The Earth Orbital Station had to escape from the Russian space junk again

To avoid collision with Russian space debris, the space station was again forced to maneuver in Earth orbit.

BingMag.com The Earth Orbital Station had to escape from the Russian space junk again

To avoid collision with Russian space debris, the space station was again forced to maneuver in Earth orbit.

November 15, 2021 ( November 24, 1400) Russia launched a "Nudol" rocket towards one of its old satellites in low earth orbit. According to the plan, this missile hit the "Kosmos 1408" satellite at an altitude of 480 km and divided it into more than 1000 pieces. As other space powers did, American and Russian astronauts on the International Space Station (ISS) were placed in emergency mode to be ready for a possible exit from the station if needed. They stayed in the station's shelters for about 6 hours before finally being able to fully return to normal activities.

Following international condemnation of the test, Russian officials claimed that Americans and other officials had overreacted. The Russian Ministry of Defense said in this regard: "The United States knows for sure that the fragments released during the test did not and will not pose any threat to orbital stations, satellites and space activities in terms of orbital parameters."

However, in the year since, there have been several risks of encountering about 1,500 traceable pieces of debris from the destruction of a Russian satellite in orbit. For example, in January, a piece of this group of space debris was only 14 meters away from a Chinese scientific satellite. . Including on Monday evening (Tuesday morning Tehran time) when, according to NASA, the space thrusters were on for more than five minutes to take into account the "extra distance criterion" between the station and the predicted path of space debris.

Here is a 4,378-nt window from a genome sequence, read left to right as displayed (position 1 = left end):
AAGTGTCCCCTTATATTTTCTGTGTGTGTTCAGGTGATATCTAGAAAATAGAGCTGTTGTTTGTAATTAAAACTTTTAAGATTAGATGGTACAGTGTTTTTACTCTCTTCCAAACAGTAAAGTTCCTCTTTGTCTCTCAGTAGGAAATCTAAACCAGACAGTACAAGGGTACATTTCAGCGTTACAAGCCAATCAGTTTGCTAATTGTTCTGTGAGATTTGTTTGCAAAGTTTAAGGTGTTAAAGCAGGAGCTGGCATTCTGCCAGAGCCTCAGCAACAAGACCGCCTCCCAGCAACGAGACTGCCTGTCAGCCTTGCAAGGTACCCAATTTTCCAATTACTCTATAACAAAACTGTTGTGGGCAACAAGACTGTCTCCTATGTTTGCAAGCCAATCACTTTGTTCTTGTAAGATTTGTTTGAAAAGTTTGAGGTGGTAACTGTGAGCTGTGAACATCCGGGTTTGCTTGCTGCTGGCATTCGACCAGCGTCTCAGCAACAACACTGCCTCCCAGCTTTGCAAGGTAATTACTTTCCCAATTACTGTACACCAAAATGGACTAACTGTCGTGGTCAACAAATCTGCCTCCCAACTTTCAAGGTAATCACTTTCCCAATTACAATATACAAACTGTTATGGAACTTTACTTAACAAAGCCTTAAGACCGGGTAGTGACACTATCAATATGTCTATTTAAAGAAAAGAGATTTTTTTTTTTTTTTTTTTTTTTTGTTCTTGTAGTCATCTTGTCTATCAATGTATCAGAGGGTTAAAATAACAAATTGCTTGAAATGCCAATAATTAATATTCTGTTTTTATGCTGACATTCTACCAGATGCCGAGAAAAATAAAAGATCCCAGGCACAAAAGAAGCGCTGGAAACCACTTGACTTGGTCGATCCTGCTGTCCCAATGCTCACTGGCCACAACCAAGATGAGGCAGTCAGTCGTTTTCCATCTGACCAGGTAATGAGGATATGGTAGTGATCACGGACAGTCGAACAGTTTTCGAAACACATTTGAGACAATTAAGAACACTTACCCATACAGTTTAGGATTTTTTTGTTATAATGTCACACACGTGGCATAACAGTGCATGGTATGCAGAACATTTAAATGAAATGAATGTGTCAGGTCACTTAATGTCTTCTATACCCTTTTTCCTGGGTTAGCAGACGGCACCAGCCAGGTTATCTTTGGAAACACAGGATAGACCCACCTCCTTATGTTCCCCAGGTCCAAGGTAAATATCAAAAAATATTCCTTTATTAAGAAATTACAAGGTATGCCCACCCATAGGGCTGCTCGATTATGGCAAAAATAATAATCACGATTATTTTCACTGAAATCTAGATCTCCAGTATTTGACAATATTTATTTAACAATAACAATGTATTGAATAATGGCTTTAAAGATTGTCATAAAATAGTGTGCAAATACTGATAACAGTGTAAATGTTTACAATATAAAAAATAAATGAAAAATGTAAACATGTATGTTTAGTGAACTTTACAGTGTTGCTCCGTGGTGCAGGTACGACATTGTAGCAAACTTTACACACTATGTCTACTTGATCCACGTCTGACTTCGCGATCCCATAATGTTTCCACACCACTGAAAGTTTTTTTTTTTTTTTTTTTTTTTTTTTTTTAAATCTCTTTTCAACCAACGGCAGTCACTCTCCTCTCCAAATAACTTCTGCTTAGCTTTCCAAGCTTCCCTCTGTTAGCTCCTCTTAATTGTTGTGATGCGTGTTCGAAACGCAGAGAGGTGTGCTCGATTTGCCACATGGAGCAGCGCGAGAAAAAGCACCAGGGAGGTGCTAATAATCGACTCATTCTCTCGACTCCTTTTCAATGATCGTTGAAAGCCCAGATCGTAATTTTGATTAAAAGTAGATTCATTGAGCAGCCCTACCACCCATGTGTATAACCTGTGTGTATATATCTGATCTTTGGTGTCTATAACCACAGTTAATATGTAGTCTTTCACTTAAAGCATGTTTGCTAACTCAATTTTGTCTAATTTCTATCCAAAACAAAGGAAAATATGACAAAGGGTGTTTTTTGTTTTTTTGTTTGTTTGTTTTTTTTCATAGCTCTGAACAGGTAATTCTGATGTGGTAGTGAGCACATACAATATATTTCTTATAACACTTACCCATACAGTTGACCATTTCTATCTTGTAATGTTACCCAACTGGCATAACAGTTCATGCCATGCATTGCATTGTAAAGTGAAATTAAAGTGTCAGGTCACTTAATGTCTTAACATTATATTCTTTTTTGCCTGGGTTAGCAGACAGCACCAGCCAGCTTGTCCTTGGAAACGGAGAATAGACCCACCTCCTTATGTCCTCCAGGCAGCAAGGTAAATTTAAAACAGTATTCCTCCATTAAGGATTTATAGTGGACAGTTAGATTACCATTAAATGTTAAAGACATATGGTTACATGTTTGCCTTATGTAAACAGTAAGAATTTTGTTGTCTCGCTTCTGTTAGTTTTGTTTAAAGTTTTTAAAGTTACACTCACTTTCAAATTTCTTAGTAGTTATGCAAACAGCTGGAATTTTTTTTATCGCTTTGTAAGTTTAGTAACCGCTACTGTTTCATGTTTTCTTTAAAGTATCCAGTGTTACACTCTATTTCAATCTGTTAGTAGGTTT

BingMag.com The Earth Orbital Station had to escape from the Russian space junk again

Russian Nodol A-235 missile that destroyed the Cosmos 1408 satellite.
Credit: Voennoedelo

The interesting point is that these thrusters belonged to a Russian spacecraft "Progress". This spacecraft is docked in the station in such a way that its propulsion can be used to maintain the ISS orbit and only for such maneuvers. Kurdistan will ban direct ascension anti-satellite missile tests. "Through this new commitment and other actions, the United States will demonstrate how space activities can be conducted in a responsible, peaceful and sustainable manner," US Vice President Kamala Harris said in announcing the ban. "Without clear norms, we are facing unnecessary risks in space." to end Since then, Britain, South Korea, Japan, Germany, Canada and New Zealand have also pledged not to conduct such tests. These countries are not only concerned about the protection of assets in low Earth orbit, but also intend to preserve them for future economic development.

In announcing its commitment in early October, Britain said: "Given Given our growing socio-economic and security reliance on space, we believe that destructive testing of direct ascent anti-satellite missiles can definitely be considered irresponsible. Establishing such a process will lead to the creation of behavioral norms in the field of space. Russia and China responded with generally positive comments after the US announcement, but have so far made no commitment to end the practice.

  • Space junk China forced the International Space Station into an emergency maneuver

Cover photo: International Space Station in Earth orbit
Credit: Pyotr Dubrov/Roscosmos/Handout/Reuters>

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